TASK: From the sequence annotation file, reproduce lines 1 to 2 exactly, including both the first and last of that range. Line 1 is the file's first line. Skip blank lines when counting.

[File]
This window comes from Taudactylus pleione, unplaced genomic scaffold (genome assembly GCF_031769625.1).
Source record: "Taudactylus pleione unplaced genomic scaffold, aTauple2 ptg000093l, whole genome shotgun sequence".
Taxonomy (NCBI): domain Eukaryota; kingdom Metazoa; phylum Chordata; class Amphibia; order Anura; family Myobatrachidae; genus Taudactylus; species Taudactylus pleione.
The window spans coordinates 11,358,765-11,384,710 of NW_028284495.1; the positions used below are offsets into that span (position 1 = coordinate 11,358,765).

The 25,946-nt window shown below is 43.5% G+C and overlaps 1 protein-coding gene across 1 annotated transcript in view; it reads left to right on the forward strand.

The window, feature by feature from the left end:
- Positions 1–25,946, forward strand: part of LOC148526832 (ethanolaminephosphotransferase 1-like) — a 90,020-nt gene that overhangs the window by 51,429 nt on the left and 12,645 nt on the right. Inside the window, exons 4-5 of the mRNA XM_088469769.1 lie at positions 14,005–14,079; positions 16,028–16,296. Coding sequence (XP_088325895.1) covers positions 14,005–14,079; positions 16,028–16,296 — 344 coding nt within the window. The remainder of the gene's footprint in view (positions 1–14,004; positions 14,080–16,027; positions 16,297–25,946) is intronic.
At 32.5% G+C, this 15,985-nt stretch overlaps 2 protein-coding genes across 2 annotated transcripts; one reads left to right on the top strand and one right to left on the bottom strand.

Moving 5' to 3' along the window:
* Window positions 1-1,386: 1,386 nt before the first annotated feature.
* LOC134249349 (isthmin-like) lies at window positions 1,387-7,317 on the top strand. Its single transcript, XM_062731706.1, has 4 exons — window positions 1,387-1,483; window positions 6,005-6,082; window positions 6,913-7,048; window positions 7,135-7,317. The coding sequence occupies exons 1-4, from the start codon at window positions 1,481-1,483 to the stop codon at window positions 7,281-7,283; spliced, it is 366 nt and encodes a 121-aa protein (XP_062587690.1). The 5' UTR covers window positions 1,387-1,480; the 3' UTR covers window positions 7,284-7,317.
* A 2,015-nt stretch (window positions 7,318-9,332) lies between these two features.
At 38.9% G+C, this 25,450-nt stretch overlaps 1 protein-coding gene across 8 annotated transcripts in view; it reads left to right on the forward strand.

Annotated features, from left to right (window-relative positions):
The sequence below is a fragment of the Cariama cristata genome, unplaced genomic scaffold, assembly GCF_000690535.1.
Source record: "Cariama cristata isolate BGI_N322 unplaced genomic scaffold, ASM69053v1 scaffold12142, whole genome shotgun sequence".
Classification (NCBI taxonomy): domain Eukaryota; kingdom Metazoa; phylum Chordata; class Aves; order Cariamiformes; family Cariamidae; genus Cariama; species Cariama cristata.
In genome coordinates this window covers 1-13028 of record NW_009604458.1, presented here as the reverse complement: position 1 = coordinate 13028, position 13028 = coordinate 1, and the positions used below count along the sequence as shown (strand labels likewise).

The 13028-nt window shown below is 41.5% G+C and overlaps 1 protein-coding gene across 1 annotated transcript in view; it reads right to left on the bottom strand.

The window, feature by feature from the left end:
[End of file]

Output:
This window comes from Taudactylus pleione, unplaced genomic scaffold (genome assembly GCF_031769625.1).
Source record: "Taudactylus pleione unplaced genomic scaffold, aTauple2 ptg000093l, whole genome shotgun sequence".